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Singapore Government

Clarifications on legal rights and responsibilities between step-parents and step-children

Clarifications on legal rights and responsibilities between step-parents and step-children

1 August 2017


Assoc Prof Daniel Goh Pei Siong
Non-Constituency Member of Parliament

To ask the Minister for Social and Family Development whether there is a need to comprehensively review family-related laws to define the legal rights and responsibilities between step-parents and step-children, particularly with regard to healthcare decision-making, estate succession and inheritance, and maintenance responsibilities.


The primary responsibility for a child lies with his or her parents, who are collectively responsible for the upbringing and welfare of the child. In a situation where the parents are divorced, major decisions for the child, including the child's medical and healthcare matters, may be made by the parent who has custody of the child, or by both parents if a joint custody order is made by the Courts.

What rights and responsibilities there may be between a step-parent and a step-child will depend on whether there is a legal relationship between them - i.e. whether the step-parent has been conferred legal rights and responsibilities over the step-children. Such a relationship could arise through adoption or the assumption of legal guardianship.

If a step-parent chooses to adopt, he or she will step into the shoes of the parent, and assume all rights and responsibilities that a parent naturally has. Alternatively, a step-parent may choose to apply to Court to be appointed as a legal guardian to his or her step-child.

Under the Women's Charter, any individual who is not the parent of a child, but who has accepted a child as a member of his or her family has a duty to maintain that child, so far as the father or mother of that child fails to do so. This would apply to a step-parent who accepts the step-child as his or her family member. Again, as the primary responsibility towards the child remains with the child's parents, the person who has accepted the child may recover such maintenance sums from the child's parent as a debt.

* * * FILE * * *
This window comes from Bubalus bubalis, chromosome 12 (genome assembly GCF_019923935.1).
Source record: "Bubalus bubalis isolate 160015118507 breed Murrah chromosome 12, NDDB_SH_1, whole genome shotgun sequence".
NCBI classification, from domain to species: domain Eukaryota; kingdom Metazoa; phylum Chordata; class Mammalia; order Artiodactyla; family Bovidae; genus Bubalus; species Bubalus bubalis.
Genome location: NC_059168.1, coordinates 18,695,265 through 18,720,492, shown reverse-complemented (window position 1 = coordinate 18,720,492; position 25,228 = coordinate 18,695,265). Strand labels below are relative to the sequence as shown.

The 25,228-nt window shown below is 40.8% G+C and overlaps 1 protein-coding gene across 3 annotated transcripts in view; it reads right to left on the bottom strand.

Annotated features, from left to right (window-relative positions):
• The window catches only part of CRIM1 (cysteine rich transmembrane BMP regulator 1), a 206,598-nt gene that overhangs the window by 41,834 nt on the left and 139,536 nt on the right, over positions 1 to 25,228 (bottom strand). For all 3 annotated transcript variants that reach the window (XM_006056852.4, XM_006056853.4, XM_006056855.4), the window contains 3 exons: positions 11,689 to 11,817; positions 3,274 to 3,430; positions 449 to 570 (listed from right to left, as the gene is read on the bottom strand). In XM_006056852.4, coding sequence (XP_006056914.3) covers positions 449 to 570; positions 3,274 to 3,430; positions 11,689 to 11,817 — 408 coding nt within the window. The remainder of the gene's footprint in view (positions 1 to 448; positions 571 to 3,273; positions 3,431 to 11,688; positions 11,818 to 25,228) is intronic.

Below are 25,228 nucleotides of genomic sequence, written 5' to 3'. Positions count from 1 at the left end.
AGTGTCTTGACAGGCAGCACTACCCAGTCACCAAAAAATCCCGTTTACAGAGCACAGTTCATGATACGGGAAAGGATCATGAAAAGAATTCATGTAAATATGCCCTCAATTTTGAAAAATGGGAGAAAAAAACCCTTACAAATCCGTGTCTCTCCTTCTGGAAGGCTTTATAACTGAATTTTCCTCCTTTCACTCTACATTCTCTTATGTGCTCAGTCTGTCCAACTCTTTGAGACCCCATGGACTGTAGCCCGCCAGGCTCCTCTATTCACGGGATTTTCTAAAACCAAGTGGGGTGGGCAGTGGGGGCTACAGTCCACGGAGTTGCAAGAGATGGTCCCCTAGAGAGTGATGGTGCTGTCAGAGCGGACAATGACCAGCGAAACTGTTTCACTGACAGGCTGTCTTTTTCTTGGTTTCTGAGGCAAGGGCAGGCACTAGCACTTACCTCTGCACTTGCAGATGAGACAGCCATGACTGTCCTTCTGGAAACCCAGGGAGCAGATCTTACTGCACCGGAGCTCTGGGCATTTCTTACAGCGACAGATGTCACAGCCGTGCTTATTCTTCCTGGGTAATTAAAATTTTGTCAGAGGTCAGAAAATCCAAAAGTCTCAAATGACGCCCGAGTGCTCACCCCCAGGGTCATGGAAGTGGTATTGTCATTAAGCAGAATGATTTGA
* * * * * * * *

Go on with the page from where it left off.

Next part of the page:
On estate succession and inheritance, a Will generally gives a testator certainty over who the beneficiaries would be, and what each would be entitled to. A step-parent who wishes to leave any part of his or her estate to a step-child is encouraged to make a Will. Intestacy law would apply in cases where a person passes on without a will.

For cases where the step-child is an adult and the step-parent is likely a senior, we speak less of rights and responsibilities, and more of ensuring that step-parents receive the support they need.

The Maintenance of Parents Act allows for a person who meets the criteria in the Act to apply for maintenance from a child, including a step-child, if the step-parent is unable to maintain himself or herself adequately.

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